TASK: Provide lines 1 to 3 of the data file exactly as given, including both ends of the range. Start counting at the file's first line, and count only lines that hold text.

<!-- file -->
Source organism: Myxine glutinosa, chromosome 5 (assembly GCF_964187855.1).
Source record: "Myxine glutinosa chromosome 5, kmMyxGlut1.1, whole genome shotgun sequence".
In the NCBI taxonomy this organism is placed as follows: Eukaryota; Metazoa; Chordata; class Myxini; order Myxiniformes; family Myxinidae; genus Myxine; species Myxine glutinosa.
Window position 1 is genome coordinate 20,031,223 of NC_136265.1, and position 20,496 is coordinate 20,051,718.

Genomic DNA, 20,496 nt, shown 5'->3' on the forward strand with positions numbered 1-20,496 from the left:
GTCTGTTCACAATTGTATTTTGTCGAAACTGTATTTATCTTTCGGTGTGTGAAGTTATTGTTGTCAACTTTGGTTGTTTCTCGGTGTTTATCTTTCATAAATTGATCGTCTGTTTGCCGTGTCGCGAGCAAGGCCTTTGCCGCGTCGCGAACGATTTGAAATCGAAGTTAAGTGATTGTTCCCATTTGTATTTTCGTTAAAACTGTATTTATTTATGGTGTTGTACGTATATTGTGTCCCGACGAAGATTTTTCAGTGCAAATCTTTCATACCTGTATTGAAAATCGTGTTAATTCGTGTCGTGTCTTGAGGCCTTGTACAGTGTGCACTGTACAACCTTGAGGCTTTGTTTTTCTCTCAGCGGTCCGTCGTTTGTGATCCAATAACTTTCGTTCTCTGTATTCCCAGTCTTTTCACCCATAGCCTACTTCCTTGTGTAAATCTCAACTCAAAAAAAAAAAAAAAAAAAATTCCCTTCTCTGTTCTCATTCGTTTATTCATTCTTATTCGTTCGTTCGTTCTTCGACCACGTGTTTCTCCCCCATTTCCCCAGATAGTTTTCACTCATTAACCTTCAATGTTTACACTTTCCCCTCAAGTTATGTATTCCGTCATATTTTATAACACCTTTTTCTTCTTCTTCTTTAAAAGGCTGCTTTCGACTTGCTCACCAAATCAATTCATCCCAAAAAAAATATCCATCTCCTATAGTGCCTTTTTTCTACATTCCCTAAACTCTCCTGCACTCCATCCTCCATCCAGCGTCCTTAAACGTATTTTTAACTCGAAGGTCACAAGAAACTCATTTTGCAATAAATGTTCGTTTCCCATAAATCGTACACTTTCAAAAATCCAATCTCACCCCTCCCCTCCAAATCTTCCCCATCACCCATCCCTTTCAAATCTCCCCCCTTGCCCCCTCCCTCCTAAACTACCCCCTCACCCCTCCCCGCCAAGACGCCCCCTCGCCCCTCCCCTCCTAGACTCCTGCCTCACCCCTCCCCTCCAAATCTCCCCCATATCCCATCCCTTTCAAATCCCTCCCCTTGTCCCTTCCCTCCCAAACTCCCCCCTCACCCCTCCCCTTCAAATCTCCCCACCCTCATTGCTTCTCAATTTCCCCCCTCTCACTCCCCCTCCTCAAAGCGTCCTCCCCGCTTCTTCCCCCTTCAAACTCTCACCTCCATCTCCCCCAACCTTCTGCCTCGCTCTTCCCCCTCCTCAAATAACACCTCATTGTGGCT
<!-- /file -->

Source organism: Myxine glutinosa, chromosome 5 (assembly GCF_964187855.1).
Source record: "Myxine glutinosa chromosome 5, kmMyxGlut1.1, whole genome shotgun sequence".
In the NCBI taxonomy this organism is placed as follows: Eukaryota; Metazoa; Chordata; class Myxini; order Myxiniformes; family Myxinidae; genus Myxine; species Myxine glutinosa.